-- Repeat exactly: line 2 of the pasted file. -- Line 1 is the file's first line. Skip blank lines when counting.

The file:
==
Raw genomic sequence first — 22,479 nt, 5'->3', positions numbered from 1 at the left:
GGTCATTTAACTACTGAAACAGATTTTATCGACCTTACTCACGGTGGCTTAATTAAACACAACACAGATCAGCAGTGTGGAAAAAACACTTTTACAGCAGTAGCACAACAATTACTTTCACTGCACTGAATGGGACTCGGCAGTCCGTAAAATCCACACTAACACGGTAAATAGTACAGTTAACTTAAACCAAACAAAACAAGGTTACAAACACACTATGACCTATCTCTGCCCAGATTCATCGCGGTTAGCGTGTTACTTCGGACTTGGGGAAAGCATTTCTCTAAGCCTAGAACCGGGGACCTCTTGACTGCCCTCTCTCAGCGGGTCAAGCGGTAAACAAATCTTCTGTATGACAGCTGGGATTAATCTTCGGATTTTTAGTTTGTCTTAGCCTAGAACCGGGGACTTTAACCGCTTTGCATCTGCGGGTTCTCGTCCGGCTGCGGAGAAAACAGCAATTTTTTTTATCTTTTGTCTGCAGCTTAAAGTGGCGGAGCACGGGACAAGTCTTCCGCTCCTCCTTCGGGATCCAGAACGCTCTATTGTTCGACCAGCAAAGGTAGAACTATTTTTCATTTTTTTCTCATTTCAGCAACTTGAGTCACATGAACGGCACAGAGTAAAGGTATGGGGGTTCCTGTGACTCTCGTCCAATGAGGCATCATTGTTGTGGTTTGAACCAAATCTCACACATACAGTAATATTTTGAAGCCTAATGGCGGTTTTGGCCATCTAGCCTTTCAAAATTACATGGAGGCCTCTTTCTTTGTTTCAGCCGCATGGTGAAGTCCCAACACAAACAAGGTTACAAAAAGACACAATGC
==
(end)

GGTCATTTAACTACTGAAACAGATTTTATCGACCTTACTCACGGTGGCTTAATTAAACACAACACAGATCAGCAGTGTGGAAAAAACACTTTTACAGCAGTAGCACAACAATTACTTTCACTGCACTGAATGGGACTCGGCAGTCCGTAAAATCCACACTAACACGGTAAATAGTACAGTTAACTTAAACCAAACAAAACAAGGTTACAAACACACTATGACCTATCTCTGCCCAGATTCATCGCGGTTAGCGTGTTACTTCGGACTTGGGGAAAGCATTTCTCTAAGCCTAGAACCGGGGACCTCTTGACTGCCCTCTCTCAGCGGGTCAAGCGGTAAACAAATCTTCTGTATGACAGCTGGGATTAATCTTCGGATTTTTAGTTTGTCTTAGCCTAGAACCGGGGACTTTAACCGCTTTGCATCTGCGGGTTCTCGTCCGGCTGCGGAGAAAACAGCAATTTTTTTTATCTTTTGTCTGCAGCTTAAAGTGGCGGAGCACGGGACAAGTCTTCCGCTCCTCCTTCGGGATCCAGAACGCTCTATTGTTCGACCAGCAAAGGTAGAACTATTTTTCATTTTTTTCTCATTTCAGCAACTTGAGTCACATGAACGGCACAGAGTAAAGGTATGGGGGTTCCTGTGACTCTCGTCCAATGAGGCATCATTGTTGTGGTTTGAACCAAATCTCACACATACAGTAATATTTTGAAGCCTAATGGCGGTTTTGGCCATCTAGCCTTTCAAAATTACATGGAGGCCTCTTTCTTTGTTTCAGCCGCATGGTGAAGTCCCAACACAAACAAGGTTACAAAAAGACACAATGC